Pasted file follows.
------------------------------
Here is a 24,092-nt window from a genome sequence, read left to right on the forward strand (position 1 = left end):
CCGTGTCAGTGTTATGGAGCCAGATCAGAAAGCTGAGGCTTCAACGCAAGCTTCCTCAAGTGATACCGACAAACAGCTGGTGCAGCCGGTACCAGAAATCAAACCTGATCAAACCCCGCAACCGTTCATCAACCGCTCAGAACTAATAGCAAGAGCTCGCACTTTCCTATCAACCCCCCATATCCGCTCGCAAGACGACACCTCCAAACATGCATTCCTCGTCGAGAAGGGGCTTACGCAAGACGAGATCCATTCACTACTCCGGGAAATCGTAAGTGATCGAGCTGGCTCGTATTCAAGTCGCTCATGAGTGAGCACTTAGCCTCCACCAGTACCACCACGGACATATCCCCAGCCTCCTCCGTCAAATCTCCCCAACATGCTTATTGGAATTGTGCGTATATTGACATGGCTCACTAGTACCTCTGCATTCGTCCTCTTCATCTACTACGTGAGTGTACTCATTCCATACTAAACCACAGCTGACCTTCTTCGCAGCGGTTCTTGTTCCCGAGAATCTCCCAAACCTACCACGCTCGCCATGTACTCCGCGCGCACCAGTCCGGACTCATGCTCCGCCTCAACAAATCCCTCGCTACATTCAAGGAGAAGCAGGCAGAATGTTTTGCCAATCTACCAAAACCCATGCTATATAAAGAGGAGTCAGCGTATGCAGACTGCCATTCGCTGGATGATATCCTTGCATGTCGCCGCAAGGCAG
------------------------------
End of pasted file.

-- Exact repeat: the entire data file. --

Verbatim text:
Here is a 24,092-nt window from a genome sequence, read left to right on the forward strand (position 1 = left end):
CCGTGTCAGTGTTATGGAGCCAGATCAGAAAGCTGAGGCTTCAACGCAAGCTTCCTCAAGTGATACCGACAAACAGCTGGTGCAGCCGGTACCAGAAATCAAACCTGATCAAACCCCGCAACCGTTCATCAACCGCTCAGAACTAATAGCAAGAGCTCGCACTTTCCTATCAACCCCCCATATCCGCTCGCAAGACGACACCTCCAAACATGCATTCCTCGTCGAGAAGGGGCTTACGCAAGACGAGATCCATTCACTACTCCGGGAAATCGTAAGTGATCGAGCTGGCTCGTATTCAAGTCGCTCATGAGTGAGCACTTAGCCTCCACCAGTACCACCACGGACATATCCCCAGCCTCCTCCGTCAAATCTCCCCAACATGCTTATTGGAATTGTGCGTATATTGACATGGCTCACTAGTACCTCTGCATTCGTCCTCTTCATCTACTACGTGAGTGTACTCATTCCATACTAAACCACAGCTGACCTTCTTCGCAGCGGTTCTTGTTCCCGAGAATCTCCCAAACCTACCACGCTCGCCATGTACTCCGCGCGCACCAGTCCGGACTCATGCTCCGCCTCAACAAATCCCTCGCTACATTCAAGGAGAAGCAGGCAGAATGTTTTGCCAATCTACCAAAACCCATGCTATATAAAGAGGAGTCAGCGTATGCAGACTGCCATTCGCTGGATGATATCCTTGCATGTCGCCGCAAGGCAG